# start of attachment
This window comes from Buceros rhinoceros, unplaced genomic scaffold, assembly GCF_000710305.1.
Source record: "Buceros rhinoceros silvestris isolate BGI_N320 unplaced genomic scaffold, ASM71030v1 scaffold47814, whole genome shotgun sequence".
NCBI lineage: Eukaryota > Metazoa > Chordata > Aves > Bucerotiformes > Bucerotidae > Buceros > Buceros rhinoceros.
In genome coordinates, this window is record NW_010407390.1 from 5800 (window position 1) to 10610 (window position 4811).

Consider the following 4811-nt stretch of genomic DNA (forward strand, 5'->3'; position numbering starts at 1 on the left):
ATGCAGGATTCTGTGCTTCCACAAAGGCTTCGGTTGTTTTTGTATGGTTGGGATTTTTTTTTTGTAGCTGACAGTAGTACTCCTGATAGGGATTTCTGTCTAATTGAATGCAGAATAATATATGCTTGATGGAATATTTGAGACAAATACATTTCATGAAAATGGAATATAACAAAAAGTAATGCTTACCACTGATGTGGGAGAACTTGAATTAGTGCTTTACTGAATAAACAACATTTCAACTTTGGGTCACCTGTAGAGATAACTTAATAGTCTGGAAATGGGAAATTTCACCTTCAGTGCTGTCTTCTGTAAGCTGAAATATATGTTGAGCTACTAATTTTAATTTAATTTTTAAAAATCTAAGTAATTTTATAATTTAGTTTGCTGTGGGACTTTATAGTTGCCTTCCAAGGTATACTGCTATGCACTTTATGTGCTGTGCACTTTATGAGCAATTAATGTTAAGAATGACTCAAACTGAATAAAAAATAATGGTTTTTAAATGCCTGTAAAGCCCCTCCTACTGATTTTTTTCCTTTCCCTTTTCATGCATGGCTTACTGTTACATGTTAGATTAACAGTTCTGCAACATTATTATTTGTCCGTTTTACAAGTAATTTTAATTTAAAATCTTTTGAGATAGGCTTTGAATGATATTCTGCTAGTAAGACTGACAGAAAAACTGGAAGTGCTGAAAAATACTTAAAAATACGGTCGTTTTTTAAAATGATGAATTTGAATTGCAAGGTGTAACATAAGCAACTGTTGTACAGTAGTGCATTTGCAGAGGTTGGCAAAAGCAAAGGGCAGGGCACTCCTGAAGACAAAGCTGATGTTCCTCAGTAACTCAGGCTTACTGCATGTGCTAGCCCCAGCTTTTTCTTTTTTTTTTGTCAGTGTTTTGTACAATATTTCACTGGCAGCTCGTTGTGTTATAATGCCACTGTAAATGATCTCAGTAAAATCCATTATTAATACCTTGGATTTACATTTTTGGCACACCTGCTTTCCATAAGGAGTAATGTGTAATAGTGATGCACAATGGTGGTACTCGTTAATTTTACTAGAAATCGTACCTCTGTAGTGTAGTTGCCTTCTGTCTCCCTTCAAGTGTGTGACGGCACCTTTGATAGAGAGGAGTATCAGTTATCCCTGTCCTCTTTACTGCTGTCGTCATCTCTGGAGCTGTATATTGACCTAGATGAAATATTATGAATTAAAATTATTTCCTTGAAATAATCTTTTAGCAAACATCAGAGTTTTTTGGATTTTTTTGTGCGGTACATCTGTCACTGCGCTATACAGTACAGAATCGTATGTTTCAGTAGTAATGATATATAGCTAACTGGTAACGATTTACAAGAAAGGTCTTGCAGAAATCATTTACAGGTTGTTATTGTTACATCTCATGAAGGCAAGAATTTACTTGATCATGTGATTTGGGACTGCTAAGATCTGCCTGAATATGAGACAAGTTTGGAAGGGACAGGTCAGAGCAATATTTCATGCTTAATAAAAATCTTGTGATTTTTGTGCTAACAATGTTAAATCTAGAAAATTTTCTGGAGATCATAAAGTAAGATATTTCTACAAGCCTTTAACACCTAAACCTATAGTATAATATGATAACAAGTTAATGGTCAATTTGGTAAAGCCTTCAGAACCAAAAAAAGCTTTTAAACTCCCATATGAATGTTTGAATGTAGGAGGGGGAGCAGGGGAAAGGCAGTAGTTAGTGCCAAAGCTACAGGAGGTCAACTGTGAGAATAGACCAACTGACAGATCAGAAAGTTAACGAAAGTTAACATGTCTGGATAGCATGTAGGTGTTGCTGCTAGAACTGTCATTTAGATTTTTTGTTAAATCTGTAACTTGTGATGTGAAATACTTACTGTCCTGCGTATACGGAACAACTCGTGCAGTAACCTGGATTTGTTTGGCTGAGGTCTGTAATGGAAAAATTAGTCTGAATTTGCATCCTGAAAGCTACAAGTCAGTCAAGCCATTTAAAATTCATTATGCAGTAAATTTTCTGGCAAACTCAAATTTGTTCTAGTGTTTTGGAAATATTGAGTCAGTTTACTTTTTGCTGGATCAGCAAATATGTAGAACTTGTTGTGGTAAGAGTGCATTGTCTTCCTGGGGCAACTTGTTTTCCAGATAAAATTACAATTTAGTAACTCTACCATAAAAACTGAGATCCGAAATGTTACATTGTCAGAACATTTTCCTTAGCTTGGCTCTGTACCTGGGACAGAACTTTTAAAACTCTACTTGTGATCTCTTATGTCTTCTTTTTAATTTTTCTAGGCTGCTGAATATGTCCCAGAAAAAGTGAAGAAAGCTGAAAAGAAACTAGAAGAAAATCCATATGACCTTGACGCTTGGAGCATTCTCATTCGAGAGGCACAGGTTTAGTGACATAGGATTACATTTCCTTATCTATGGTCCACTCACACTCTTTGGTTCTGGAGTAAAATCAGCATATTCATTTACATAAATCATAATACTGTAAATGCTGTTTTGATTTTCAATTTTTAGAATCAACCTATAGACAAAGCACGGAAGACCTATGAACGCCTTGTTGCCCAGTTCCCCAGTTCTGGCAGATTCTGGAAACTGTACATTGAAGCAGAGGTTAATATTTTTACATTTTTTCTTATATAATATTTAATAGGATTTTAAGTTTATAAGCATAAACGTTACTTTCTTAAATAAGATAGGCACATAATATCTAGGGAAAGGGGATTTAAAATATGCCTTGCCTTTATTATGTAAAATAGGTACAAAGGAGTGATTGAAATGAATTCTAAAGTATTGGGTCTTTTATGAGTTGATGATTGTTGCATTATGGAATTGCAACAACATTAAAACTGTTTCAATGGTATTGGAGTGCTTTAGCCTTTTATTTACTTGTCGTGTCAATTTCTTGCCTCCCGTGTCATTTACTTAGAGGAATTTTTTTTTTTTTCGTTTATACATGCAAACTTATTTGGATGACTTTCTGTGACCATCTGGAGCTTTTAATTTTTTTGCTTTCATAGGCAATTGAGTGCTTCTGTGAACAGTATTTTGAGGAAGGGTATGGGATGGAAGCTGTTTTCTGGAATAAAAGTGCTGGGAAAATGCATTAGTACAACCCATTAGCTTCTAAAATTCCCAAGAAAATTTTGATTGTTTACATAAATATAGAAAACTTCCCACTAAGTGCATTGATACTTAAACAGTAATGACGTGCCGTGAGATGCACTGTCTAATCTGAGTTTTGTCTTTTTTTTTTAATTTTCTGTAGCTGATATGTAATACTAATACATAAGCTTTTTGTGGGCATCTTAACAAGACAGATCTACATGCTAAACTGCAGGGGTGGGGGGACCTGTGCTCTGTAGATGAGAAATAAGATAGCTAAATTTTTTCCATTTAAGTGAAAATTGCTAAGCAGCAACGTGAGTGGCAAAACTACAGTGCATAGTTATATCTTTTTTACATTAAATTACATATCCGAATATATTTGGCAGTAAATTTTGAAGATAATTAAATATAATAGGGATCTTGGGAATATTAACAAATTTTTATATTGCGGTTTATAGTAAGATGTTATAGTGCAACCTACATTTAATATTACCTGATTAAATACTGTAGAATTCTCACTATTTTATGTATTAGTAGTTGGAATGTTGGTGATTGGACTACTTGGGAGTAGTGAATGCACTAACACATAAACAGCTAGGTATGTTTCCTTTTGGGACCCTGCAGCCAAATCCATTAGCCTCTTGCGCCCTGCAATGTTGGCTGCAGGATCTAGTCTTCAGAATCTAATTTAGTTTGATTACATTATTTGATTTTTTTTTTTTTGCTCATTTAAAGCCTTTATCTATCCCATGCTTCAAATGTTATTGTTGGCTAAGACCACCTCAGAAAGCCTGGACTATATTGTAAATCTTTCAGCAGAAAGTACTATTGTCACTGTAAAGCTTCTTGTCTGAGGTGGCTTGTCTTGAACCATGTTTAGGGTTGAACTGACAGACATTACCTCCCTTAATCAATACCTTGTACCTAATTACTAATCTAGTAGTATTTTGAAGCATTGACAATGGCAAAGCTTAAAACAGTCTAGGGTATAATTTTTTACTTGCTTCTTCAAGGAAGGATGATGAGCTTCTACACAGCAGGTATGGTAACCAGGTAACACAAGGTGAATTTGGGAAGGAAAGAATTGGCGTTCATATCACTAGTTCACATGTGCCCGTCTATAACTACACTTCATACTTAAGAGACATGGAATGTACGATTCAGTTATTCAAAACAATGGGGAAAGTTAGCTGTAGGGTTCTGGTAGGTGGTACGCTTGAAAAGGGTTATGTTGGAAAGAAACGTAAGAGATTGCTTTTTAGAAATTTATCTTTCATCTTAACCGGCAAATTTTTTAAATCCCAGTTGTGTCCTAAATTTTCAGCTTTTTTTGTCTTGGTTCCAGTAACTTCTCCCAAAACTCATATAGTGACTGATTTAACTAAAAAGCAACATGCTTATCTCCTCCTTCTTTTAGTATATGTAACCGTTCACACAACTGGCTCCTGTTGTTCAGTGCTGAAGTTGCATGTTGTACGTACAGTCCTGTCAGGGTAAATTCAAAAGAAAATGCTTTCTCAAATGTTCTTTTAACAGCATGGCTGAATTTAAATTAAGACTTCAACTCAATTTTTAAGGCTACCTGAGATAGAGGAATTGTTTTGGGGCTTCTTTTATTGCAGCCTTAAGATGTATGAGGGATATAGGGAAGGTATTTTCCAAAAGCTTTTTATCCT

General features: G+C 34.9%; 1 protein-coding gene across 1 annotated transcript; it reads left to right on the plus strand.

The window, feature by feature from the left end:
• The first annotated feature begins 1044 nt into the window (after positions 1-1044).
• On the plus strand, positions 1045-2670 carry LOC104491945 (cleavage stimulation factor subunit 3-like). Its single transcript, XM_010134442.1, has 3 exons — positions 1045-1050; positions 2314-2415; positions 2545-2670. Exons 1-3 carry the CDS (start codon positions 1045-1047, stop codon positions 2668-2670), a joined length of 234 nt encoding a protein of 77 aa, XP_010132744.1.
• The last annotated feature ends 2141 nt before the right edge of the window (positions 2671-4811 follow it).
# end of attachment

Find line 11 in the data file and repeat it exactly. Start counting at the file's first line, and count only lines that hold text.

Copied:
• The last annotated feature ends 2141 nt before the right edge of the window (positions 2671-4811 follow it).